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How to Travel Smart During Hurricane Season


How to Travel Smart During Hurricane Season
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The word tropical has become synonymous with vacation. But there's one form of "tropical" no one wants to experience, especially while on vacation--tropical weather systems, or, hurricanes.

While you'll likely check the local weather a thousand times before jet-setting, the thought of checking for tropical cyclones may not enter into your mind until its too late (if it enters at all). No matter what stage of travel planning you're in, the following advice will help lessen your chances of experiencing a soggy, inconvenience-filled getaway.

June to November are the Dates to Remember

The Atlantic hurricane season runs from June 1 to November 30, however, these dates aren't a hard and fast rule. Tropical activity can begin as soon as early-May and last well into December.

The 3-month period of August, September, and October is considered the busiest. This is when nearly 80% of all tropical cyclones (including over 80% of hurricanes and over 90% of major hurricanes) occur.

Which Months are Safe, Which to Avoid

Knowing what the odds are of a tropical storm or hurricane forming within a given month can help you make an informed decision about the best time of year to travel. Based on Atlantic hurricane records from 1851-2011, here's a look at how many named storms (tropical storms + hurricanes) form, on average, in each calendar month. Areas where storms are most likely to form and to track are also noted.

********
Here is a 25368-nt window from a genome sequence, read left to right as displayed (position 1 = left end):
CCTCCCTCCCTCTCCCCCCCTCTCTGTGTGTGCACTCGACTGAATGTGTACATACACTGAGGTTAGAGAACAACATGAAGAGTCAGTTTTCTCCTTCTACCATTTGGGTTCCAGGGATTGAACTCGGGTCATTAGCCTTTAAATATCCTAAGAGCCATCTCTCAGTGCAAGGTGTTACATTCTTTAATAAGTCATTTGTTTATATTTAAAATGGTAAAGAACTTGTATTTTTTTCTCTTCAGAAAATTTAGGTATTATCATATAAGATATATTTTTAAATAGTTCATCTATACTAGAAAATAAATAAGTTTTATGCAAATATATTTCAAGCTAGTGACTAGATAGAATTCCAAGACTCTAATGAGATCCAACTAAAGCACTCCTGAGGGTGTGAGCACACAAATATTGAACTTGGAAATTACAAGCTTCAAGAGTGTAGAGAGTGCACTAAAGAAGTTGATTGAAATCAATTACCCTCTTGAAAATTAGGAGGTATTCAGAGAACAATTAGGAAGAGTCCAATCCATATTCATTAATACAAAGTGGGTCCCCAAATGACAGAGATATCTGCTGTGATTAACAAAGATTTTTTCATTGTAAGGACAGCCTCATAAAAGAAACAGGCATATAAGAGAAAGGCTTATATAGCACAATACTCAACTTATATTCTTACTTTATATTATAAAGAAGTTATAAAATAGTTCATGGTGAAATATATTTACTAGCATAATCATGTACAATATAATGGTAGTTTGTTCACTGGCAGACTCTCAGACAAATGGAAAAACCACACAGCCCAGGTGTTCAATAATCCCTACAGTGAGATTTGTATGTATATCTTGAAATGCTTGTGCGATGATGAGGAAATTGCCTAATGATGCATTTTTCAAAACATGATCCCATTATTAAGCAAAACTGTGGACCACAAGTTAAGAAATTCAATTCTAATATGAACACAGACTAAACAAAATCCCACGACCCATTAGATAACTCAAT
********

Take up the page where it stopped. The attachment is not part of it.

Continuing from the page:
• May: Less than 1% of named storms have occurred during the month of May.

  • June: 5% of named storms have occurred in June.
    These tend to form in the Gulf of Mexico (especially in the Northeast Gulf) as well as offshore of the coastal Carolinas.

  • July: 7% of named storms have occurred in July.
    July cyclones tend to form in three areas: the central Gulf, offshore of the coastal Carolinas, and near the Lesser Antilles in the eastern Caribbean Sea. Storms originating in the Gulf tend to track north/northwestward towards the Gulf Coast. Those along the East Coast and in the Caribbean generally track northeastward up the Eastern Seaboard.

  • August: 23% of named storms have occurred during August.
    By August cyclones are capable of forming anywhere in the basin, but are most likely to spin up in the Caribbean. They frequently track westward into the central Gulf, northwestward across Florida, or curve northeastward up the Eastern Seaboard.

  • September: 37% of named storms have occurred in September--the peak month for hurricane activity. (The summit of that peak falls on September 10.)

  • October: 21% of named storms have occurred during the month of October.
    Those areas most likely to produce storms include the southern Gulf of Mexico, the Straits of Florida, and the middle Atlantic. Storms generally track north/northeastward along the Eastern Seaboard and into Atlantic Canada.

  • November: 6% of named storms have formed in November.
    November storms are likely to originate in the northern Caribbean and track westward out into the open Atlantic.

  • December: Less than 1% of named storms have occurred during the month of December.

The above information is helpful during the early stages of vacation planning, but what if your bags are already packed? On the next page, we'll explore what last-minute actions you can take to help save your vacation.

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